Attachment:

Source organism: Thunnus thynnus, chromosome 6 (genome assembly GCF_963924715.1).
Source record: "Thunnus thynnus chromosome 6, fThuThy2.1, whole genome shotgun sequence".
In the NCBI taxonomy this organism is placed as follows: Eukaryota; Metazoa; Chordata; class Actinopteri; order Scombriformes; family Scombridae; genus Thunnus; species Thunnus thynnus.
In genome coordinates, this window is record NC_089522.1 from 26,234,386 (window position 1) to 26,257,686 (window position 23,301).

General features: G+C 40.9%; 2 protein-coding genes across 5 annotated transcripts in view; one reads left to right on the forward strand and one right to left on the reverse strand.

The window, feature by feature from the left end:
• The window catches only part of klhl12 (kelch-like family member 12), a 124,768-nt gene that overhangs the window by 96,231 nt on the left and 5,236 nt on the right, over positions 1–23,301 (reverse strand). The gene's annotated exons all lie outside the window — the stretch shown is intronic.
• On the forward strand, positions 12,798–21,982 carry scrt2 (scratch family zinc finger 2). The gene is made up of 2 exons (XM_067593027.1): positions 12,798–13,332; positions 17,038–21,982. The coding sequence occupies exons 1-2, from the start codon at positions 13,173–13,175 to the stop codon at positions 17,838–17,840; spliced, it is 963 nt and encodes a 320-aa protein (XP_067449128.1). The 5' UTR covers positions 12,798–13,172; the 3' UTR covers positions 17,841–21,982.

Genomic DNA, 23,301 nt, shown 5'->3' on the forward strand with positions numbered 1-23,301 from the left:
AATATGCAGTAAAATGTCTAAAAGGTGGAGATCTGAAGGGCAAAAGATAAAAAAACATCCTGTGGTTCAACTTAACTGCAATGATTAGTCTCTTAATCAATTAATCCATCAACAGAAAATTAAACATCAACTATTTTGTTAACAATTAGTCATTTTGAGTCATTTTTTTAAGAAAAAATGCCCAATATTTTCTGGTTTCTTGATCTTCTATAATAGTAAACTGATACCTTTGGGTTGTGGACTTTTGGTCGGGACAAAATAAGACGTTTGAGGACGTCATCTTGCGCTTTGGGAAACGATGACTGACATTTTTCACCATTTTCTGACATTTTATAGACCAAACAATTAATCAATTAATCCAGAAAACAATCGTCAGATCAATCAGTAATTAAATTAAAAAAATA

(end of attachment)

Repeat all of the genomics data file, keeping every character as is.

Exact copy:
Source organism: Thunnus thynnus, chromosome 6 (genome assembly GCF_963924715.1).
Source record: "Thunnus thynnus chromosome 6, fThuThy2.1, whole genome shotgun sequence".
In the NCBI taxonomy this organism is placed as follows: Eukaryota; Metazoa; Chordata; class Actinopteri; order Scombriformes; family Scombridae; genus Thunnus; species Thunnus thynnus.
In genome coordinates, this window is record NC_089522.1 from 26,234,386 (window position 1) to 26,257,686 (window position 23,301).

General features: G+C 40.9%; 2 protein-coding genes across 5 annotated transcripts in view; one reads left to right on the forward strand and one right to left on the reverse strand.

The window, feature by feature from the left end:
• The window catches only part of klhl12 (kelch-like family member 12), a 124,768-nt gene that overhangs the window by 96,231 nt on the left and 5,236 nt on the right, over positions 1–23,301 (reverse strand). The gene's annotated exons all lie outside the window — the stretch shown is intronic.
• On the forward strand, positions 12,798–21,982 carry scrt2 (scratch family zinc finger 2). The gene is made up of 2 exons (XM_067593027.1): positions 12,798–13,332; positions 17,038–21,982. The coding sequence occupies exons 1-2, from the start codon at positions 13,173–13,175 to the stop codon at positions 17,838–17,840; spliced, it is 963 nt and encodes a 320-aa protein (XP_067449128.1). The 5' UTR covers positions 12,798–13,172; the 3' UTR covers positions 17,841–21,982.

Genomic DNA, 23,301 nt, shown 5'->3' on the forward strand with positions numbered 1-23,301 from the left:
AATATGCAGTAAAATGTCTAAAAGGTGGAGATCTGAAGGGCAAAAGATAAAAAAACATCCTGTGGTTCAACTTAACTGCAATGATTAGTCTCTTAATCAATTAATCCATCAACAGAAAATTAAACATCAACTATTTTGTTAACAATTAGTCATTTTGAGTCATTTTTTTAAGAAAAAATGCCCAATATTTTCTGGTTTCTTGATCTTCTATAATAGTAAACTGATACCTTTGGGTTGTGGACTTTTGGTCGGGACAAAATAAGACGTTTGAGGACGTCATCTTGCGCTTTGGGAAACGATGACTGACATTTTTCACCATTTTCTGACATTTTATAGACCAAACAATTAATCAATTAATCCAGAAAACAATCGTCAGATCAATCAGTAATTAAATTAAAAAAATA